“As a leader, first, work on yourself- increase your self-awareness. There shouldn’t be any other urgent agenda than this. Get enlightened! Know very well who you are including your strengths, weaknesses, and blindspots!” – Assegid Habtewold
Do you know what your leadership blindspots are? We all have them. They are unseen weaknesses that unless managed, can negatively impact those we lead and can derail our best efforts. The trick about blindspots is that we are literally blind to them.
Robert Bruce Shaw in his book, Leadership Blindspots: How Successful Leaders Identify and Overcome the Weaknesses That Matter, describes the 20 most common blindspots he’s seen while working as an executive coach to hundreds of professionals. He’s found that unseen weaknesses arise in four areas: self, team, company and markets. Here’s what he has to say about common blindspots about self:
- Overestimating your strategic capability – This blindspot can occur when leaders get promoted into higher levels of an organization where the focus is more strategic and less operational or transactional
- Valuing being right over being effective – This blindspot happens when a leader thinks she already knows the answer and is unwilling to listen to others
- Failing to balance the what with the how – This blindspot is all about the end justifying the means; focusing on results to the detriment of your integrity, other people, or the process
- Not seeing your impact on others – This blindspot occurs when you assume that all of your followers have the same goals, values, and communication style as you and fail to adapt your style others you lead
- Believing the rules don’t apply to you – This blindspot occurs when a leader develops a sense of entitlement along with their power and authority
- Thinking the present is the past – This blindspot is about not recognizing that new skills may be needed to succeed into the future–that what got you here may not get you to where you want to go next
What personal blindspots might you be vulnerable to? If you’re not sure, I’d encourage you to meet with a colleague to discuss these common blindspots. And if you’re really courageous, ask your colleague about any potential blindspots they see in you.
The changes that are required for our organizations to succeed and thrive will disturb our comfortable view of work. Successful leaders must not only manage that feeling of disequilibrium, but make it productive. Ronald Heifetz, Alexander Grashow and Marty Linksy label this Adaptive Leadership.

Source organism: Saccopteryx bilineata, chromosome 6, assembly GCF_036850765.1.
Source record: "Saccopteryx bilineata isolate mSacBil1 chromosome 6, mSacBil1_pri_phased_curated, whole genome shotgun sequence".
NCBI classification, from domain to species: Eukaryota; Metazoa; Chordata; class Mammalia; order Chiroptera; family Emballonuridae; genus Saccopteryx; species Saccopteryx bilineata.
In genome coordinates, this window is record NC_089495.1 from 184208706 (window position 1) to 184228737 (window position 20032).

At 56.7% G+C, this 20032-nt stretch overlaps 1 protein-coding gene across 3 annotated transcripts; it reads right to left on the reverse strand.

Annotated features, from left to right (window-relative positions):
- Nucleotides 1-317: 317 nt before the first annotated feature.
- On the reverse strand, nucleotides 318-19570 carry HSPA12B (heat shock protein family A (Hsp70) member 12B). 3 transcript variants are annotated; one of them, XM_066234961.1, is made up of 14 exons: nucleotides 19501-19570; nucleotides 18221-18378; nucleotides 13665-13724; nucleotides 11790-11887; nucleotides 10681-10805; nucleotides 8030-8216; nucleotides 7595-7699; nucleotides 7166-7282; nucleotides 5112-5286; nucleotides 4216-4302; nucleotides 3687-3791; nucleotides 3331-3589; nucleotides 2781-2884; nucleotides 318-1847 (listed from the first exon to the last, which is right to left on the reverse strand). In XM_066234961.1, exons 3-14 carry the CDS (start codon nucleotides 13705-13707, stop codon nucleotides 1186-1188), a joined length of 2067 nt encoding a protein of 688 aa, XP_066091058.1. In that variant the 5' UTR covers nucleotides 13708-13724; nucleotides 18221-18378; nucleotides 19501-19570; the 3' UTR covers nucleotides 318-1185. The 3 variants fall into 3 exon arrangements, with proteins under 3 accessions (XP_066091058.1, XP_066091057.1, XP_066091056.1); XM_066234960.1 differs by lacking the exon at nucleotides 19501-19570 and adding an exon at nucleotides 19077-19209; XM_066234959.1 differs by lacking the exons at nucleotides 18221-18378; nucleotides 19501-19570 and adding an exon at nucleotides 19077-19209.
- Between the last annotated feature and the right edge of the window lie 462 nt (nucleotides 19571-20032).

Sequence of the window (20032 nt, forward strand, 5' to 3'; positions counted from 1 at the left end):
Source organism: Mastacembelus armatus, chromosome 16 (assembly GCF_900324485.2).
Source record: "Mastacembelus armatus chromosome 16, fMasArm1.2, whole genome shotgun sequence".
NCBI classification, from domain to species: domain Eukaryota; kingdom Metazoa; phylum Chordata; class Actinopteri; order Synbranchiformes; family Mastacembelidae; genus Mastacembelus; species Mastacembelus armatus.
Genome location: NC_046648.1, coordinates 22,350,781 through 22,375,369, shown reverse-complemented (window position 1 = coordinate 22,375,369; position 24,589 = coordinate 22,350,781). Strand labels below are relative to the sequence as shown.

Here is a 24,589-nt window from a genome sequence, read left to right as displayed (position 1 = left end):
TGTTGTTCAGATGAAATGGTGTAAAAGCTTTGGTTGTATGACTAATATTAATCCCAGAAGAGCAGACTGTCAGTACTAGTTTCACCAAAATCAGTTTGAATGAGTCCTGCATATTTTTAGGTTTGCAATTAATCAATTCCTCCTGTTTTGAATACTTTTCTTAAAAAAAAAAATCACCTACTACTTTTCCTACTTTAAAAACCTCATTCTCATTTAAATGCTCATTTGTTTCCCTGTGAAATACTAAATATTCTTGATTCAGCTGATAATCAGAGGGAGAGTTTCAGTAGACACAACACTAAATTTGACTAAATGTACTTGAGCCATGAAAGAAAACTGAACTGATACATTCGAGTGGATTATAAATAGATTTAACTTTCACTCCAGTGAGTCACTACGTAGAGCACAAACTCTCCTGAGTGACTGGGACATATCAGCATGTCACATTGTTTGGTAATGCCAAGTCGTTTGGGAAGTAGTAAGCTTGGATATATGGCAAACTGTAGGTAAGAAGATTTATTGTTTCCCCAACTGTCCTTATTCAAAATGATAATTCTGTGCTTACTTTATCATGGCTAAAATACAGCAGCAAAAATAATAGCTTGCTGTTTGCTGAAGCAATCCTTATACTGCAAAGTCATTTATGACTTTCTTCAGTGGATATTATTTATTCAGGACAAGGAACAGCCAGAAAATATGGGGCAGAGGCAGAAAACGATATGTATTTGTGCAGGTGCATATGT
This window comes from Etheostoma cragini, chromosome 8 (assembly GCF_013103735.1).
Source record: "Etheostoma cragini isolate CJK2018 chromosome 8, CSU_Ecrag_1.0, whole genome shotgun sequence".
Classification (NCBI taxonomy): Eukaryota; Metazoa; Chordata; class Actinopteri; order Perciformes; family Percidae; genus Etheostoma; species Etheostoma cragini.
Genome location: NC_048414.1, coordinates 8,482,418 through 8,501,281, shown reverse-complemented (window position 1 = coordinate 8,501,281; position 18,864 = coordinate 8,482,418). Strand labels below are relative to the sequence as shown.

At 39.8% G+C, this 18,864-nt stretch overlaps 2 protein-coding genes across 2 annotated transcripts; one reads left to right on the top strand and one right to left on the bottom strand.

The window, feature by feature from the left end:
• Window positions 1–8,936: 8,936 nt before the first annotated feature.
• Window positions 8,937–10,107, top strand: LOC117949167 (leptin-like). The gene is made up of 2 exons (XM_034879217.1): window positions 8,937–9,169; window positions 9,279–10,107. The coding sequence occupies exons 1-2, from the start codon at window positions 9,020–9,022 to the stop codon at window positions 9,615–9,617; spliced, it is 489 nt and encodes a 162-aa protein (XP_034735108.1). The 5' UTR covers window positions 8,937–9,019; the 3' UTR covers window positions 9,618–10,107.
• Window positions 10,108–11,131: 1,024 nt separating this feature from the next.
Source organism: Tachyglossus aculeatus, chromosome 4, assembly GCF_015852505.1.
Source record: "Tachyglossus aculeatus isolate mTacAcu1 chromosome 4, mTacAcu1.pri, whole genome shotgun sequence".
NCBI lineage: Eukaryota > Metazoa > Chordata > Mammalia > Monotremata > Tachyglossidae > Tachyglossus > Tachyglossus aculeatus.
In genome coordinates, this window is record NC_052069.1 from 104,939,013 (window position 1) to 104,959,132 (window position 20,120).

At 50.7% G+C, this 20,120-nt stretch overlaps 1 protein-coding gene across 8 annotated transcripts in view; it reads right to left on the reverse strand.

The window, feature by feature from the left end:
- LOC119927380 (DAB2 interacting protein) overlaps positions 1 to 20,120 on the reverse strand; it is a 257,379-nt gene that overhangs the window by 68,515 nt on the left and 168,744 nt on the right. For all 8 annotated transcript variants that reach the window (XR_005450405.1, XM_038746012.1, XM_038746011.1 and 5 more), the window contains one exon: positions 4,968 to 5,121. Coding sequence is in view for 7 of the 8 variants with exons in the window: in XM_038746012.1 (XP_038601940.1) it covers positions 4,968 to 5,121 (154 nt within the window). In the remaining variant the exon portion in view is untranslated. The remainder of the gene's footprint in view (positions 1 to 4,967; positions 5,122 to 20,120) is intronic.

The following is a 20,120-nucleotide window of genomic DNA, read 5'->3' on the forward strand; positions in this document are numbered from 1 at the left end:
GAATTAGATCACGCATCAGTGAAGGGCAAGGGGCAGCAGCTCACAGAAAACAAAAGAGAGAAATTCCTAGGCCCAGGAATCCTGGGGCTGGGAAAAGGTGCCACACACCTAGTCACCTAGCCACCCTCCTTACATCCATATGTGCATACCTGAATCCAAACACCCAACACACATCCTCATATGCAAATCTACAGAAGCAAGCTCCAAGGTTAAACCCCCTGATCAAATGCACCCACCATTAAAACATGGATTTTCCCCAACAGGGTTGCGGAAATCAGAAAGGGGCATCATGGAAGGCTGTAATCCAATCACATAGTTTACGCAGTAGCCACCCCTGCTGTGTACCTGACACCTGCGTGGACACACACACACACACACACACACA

Adaptive leaders tackle the real issues we all face, while pushing people to look at the world differently. I just experienced a powerful example of adaptive leadership when Steven Rosenstone, the chancellor of Minnesota State Colleges and Universities, challenged a group of leaders to “…ask ourselves hard questions: Can we really succeed doing things the way we are now, and what do I need to do differently?” That was a scary question but it made me, and all of us, closely examine what is important to us and to our students! And what are we willing to do about it? Will we step into the disequilibrium of real change and make a difference?
Heifetz highlights that leaders must be able to manage their own reactions and those of their team during these unsettled times. A metaphor that he uses is to “get off the swirl of the dance floor and get onto the balcony.” Intentionally stepping back from the chaos of a situation and observing it from a distance can help leaders see patterns, underlying issues, connections, and unexpected opportunities. The view from the balcony also allows leaders to recognize their own fears and beliefs about the situation and not allow them to cloud their interpretation of the events.
Adaptive leadership is all about connecting first with your own values, beliefs and fears and then connecting with the values, beliefs and fears of your people while asking them to take on the tough challenges we face in making a real difference. That is deeply personal work.
Posted in building teams, change and transition, higher education, leadership challenges, leading authentically, self awareness, Uncategorized
Tagged Change, Charting the Future, higher education, innovation, integrity, Leadership, self-awareness, trust, values
This year we’ve been writing about critical challenges frequently faced by leaders in higher education. Topics have included balancing work and life demands, focusing on the common good, communicating through the day-to-day noise, encouraging high performance, and building effective teams. One thread that runs through all of these challenges is the need for self-awareness and organizational savvy on the part of the leader.
Whenever we ride on an airplane, we’re told to put on our own oxygen mask before helping others. That advice is useful for organizational challenges too. Leaders who are confident of their own goals, priorities, and action plans are better able to help others to cope with new challenges when they arise.
During November we’ll re-visit the topic of personal leadership. We’ll look at ways that knowing our own styles and preferences, exploring our blind spots, and engaging in strategic self-development can help us more effectively meet leadership challenges.
What personal leadership strategies have helped you to put on your own oxygen mask before helping others?
Dee Anne Bonebright